Robert L. Peters

28 October 2013

Who is your farmer?

chickens

eggs

Adam+Sue_Dick

happy_farm_kids

happy_cattle

happy_pigs

goats_on_the_porch

lamb

assorted_beets

pumpkins

guardian_donkey

farm_dog

Southeastern Manitoba, Canada

I stopped eating meat, poultry, and eggs from “factory farms” in the 1980s — for both ethical and health-related reasons. Naturally, I was delighted to find a small family farm devoted to producing wholesome food the traditional way, without caged animals, and without the use of steroids or hormones. Besides the (truly) free-range eggs they provide us with on a year-round basis, we have also enjoyed excellent chickens and select cuts of “ethical meat” from time to time.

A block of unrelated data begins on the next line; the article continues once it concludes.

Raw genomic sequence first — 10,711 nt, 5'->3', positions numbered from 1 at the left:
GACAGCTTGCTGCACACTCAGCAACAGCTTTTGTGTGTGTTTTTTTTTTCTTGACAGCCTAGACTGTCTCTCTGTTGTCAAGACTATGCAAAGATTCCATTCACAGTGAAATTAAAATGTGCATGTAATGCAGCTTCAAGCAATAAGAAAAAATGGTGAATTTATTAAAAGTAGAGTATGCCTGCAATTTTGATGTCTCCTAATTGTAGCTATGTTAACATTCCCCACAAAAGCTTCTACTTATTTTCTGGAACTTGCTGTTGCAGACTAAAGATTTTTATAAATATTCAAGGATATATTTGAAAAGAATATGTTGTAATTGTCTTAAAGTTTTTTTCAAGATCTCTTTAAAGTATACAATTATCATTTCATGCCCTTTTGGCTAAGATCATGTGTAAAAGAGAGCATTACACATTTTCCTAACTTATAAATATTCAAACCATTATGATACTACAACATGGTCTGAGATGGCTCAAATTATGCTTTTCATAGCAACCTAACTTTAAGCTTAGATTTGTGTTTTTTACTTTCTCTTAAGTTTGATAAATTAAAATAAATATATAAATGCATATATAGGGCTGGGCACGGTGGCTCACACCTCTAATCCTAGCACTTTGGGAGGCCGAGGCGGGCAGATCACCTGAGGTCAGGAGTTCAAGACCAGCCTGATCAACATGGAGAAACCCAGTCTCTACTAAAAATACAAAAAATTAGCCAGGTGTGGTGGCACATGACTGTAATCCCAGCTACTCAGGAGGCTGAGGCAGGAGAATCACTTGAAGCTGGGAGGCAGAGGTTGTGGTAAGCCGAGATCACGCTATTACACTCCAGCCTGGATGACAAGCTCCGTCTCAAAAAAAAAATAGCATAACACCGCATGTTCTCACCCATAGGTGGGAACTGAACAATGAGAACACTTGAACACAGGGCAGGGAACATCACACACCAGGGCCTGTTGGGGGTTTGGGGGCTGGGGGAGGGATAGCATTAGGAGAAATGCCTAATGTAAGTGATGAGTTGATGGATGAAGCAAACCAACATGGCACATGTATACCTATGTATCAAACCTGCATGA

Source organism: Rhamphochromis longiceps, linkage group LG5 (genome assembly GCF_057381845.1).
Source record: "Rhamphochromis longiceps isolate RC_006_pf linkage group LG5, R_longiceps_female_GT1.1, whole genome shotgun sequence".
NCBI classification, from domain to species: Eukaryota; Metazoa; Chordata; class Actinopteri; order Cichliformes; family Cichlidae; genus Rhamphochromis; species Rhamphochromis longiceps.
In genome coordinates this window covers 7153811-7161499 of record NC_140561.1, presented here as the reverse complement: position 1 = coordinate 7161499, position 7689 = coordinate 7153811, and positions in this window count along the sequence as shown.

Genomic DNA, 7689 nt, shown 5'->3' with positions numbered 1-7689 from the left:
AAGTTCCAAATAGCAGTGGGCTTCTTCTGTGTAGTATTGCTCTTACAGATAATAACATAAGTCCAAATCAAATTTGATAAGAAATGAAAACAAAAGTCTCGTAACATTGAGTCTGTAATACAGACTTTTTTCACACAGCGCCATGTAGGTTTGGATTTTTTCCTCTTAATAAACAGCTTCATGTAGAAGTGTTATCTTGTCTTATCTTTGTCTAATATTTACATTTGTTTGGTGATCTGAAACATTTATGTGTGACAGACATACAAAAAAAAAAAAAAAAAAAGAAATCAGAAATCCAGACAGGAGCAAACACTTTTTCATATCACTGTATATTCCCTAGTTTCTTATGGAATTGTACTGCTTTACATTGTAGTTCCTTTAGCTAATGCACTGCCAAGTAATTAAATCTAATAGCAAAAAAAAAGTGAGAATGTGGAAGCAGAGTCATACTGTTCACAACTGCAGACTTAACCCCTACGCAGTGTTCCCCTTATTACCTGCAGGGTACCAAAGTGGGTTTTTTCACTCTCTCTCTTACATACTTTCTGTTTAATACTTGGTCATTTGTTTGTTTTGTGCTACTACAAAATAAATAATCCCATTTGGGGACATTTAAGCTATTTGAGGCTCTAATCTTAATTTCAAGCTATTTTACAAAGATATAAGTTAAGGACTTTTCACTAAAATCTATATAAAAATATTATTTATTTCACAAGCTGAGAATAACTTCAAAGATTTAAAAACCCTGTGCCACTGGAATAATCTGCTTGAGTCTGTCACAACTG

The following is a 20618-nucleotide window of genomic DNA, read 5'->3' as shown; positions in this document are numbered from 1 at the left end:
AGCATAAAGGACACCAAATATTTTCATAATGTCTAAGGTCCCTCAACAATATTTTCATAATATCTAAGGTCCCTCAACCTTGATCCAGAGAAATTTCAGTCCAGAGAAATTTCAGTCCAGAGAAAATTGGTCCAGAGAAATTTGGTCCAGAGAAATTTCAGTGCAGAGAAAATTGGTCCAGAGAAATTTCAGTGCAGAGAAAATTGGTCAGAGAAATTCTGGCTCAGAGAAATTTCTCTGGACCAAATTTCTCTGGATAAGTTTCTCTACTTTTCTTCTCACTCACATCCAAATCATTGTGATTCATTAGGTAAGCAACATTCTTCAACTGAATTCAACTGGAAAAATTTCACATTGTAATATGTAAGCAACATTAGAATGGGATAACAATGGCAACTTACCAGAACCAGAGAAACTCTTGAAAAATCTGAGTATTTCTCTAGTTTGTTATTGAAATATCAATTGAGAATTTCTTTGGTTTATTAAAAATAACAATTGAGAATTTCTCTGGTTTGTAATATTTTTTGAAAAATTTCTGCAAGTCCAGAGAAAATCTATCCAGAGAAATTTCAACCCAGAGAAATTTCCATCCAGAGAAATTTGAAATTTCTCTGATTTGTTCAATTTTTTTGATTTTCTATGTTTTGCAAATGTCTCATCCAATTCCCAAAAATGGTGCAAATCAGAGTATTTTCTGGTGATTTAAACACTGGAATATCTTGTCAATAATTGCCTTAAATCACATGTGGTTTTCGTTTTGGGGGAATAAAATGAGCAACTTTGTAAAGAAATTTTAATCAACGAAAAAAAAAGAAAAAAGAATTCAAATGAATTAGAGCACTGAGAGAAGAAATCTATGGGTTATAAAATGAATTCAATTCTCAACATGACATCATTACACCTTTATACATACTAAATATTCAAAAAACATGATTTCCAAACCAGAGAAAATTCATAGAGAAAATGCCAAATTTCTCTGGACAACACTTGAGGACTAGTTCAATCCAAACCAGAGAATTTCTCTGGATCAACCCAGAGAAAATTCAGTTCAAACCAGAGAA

I like buying directly from the source, and I like knowing the actual folks who invest their energy producing the good food I am privileged to eat.

Sue and Adam Dick, along with their sons Cameron and Anders, run Ivy Hill Farm. They moved from the city and founded their farm based on their strong convictions about food safety, quality nutrition, and the humane treatment of animals. Ivy Hill Farm raises heritage breeds that live their 24/7 natural, happy, normal lives grass-fed in pastures. Located on the edge of woodland wilderness south-east of Steinbach, the farm is a bustle of animal activity — Irish Dexter cattle, Berkshire and Tamworth pigs, Hair Sheep (that don’t need shearing), goats (for milk), horses, and a variety of chickens are watched over by a “security crew” consisting of Clara the donkey jennet and a trio of farm dogs, helping to fend off unwanted visits from local bears, wolves, and coyotes.

Everyone should have a farmer. 

All photos © Ivy Hill Farm, 2013 (Update, September 2014 : Unfortunately, Ivy Hill Farm has ceased operations).

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